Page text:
Environmental Educators from eight southeastern states gather each year for a regional conference that is organized by a professional group from one of the participating states. At the meetings, educators sharpen their skills and share their ideas. This year the honor came to Florida for the first time. On March 16-18, the League of Environmental Educators in Florida (LEEF) hosted the 6th Annual Southeastern Environmental Education Alliance Conference at the University of South Florida in St. Petersburg. The multi-day event drew over 225 educators from Alabama, Florida, Georgia, Kentucky, Mississippi, North Carolina, South Carolina, and Tennessee. Sharing the Master of Ceremonies role with LEEF’s Past President and Conference Chair Barbara Stalbird, was Archbold Biological Station’s Education Coordinator and current LEEF President Dustin Angell.
“Bringing all the southeastern states to Florida gave us a chance to show off some of the inspiring projects happening throughout our state, including in Highlands County. I was so proud when the keynote speaker mentioned Archbold twice in her talk,” says Angell. Keynote speaker Lindsay Cross, Executive Director of the Florida Wildlife Corridor, gave a presentation that celebrated Florida’s wildlands and stressed the importance of conservation allies, like Florida ranches and military lands, in providing habitat and safe passage for wildlife.
The work of Florida’s universities was also highlighted during a half-day research symposium on the first day. The audience, mostly outdoor educators and K-12 teachers, were treated to presentations from the University of Florida, the University of South Florida, Northern Kentucky University, and North Carolina State University. Dr. Martha Monroe from University of Florida gave the research symposium keynote speech, which described recent research exploring which methods are best to teach about our changing climate.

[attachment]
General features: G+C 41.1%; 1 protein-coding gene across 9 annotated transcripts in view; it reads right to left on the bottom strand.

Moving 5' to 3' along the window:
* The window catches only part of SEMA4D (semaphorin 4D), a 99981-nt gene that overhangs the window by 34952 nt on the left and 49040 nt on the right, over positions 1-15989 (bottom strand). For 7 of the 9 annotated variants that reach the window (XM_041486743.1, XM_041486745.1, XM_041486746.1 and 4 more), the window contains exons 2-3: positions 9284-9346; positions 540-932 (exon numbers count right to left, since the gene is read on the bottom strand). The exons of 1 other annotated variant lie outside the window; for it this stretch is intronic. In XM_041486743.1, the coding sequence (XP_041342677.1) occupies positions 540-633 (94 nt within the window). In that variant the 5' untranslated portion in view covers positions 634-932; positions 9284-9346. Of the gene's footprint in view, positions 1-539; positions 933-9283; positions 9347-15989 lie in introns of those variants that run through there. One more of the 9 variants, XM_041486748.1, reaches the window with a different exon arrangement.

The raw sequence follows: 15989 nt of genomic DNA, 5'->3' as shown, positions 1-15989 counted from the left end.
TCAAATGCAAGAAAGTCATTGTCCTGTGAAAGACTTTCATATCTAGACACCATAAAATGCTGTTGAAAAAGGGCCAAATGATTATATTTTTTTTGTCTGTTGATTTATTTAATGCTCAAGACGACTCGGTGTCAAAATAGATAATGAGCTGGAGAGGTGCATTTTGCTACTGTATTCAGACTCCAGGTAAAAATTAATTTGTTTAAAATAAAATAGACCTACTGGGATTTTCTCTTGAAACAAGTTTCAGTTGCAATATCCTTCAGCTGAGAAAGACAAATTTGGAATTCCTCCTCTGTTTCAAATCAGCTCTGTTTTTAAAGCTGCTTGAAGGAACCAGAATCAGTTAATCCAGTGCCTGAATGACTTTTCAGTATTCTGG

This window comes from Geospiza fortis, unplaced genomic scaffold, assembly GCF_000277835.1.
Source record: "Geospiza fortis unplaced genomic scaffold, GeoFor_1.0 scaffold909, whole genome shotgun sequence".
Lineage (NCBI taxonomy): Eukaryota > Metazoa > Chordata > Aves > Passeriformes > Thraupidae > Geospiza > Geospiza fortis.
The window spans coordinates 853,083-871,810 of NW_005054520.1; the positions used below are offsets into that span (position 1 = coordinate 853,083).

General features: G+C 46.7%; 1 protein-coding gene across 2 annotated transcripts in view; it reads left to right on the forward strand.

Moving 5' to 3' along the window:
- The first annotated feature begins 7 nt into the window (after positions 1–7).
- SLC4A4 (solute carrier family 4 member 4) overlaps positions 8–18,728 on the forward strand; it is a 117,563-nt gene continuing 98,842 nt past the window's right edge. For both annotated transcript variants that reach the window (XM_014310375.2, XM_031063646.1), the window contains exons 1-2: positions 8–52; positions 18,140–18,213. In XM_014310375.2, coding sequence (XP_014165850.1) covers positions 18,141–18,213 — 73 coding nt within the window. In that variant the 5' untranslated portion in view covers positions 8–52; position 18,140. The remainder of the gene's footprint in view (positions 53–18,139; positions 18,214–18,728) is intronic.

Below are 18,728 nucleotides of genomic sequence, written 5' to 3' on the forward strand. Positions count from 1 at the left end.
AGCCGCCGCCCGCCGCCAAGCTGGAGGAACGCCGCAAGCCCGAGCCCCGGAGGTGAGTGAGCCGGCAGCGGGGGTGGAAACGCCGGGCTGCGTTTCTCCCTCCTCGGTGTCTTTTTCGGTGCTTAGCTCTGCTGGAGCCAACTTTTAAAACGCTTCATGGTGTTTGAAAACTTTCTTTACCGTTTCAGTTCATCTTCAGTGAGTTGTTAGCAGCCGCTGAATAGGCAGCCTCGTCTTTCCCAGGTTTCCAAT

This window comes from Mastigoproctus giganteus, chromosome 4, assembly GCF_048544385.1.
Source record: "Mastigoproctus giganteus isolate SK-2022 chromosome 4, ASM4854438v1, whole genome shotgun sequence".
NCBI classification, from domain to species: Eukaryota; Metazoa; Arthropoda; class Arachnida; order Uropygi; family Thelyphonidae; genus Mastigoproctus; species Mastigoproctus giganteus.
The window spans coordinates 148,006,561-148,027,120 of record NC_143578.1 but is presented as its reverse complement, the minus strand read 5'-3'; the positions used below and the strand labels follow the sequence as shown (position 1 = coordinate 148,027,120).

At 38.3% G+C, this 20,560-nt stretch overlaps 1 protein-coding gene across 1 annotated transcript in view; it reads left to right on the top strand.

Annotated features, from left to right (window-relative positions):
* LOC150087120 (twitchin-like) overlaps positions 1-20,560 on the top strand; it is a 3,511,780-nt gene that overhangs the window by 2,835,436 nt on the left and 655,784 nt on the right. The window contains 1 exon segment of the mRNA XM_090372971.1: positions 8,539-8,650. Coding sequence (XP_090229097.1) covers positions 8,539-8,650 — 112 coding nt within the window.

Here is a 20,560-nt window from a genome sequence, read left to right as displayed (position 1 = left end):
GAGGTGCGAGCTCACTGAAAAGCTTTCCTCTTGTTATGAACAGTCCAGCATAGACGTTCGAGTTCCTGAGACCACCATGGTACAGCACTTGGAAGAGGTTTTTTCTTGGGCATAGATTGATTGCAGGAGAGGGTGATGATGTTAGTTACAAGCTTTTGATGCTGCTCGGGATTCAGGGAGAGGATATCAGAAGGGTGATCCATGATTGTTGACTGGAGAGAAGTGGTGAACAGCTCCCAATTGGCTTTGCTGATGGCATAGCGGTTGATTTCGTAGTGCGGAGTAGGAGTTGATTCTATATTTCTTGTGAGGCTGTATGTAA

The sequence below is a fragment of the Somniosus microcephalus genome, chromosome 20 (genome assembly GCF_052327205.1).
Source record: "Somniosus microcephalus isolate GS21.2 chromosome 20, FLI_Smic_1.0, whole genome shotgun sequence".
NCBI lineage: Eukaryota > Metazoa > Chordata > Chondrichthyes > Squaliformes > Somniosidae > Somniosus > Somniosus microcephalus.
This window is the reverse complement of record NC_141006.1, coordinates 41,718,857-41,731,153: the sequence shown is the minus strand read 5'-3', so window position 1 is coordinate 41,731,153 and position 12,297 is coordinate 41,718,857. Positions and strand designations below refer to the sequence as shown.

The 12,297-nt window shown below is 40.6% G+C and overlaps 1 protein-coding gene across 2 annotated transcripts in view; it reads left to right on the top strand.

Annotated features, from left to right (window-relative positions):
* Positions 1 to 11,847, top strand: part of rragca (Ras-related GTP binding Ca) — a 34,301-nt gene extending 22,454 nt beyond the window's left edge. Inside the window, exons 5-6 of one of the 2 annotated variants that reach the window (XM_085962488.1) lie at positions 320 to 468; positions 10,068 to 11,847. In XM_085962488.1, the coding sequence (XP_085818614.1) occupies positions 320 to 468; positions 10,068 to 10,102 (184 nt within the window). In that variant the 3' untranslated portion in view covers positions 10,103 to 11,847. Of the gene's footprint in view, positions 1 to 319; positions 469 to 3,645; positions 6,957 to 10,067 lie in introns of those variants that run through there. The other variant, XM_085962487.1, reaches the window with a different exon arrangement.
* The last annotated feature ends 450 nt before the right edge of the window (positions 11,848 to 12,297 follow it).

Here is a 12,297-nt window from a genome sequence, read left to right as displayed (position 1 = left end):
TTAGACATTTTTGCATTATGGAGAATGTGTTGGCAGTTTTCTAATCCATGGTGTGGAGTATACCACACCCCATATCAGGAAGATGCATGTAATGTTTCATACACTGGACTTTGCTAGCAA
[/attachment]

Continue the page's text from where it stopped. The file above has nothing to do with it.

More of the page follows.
Angell stresses the importance of the conference for LEEF, Florida’s only statewide professional group for educators interested in teaching about environmental issues. “This conference came at the perfect time, because LEEF has been going through a growth spurt and renewal phase. Hosting this southeastern conference pushed LEEF forward on a number of projects, like updating our membership software, creating a new logo and website, and making connections with other types of education groups throughout the state.”
Archbold Biological Station has supported LEEF for over 25 years by encouraging Station education staff to participate and become board members. Angell is the first Archboldian to take on the role of LEEF President for the 200+ membership organization. “I’m part of an all-volunteer board. We have no staff, so when I took on the position of President, which is a three-year commitment, I knew it was going to be a lot more work. I’m two years in and really love it. I feel so grateful to have the chance to support and connect with educators from across the state and even nationwide, through LEEF’s affiliation with the North American Association for Environmental Education.”
During the conference, Southeastern Environmental Education Alliance Executive Director Ashley Hoffman presented Angell with a gift for his leadership. She explains, “In order to advance our field, we need dedicated individuals working toward the bigger picture—connecting their work to the greater network at the state, regional and national level. Dustin has taken LEEF to new heights with his leadership and vision for the organization, putting Florida on the map as a leader in the field of environmental education.”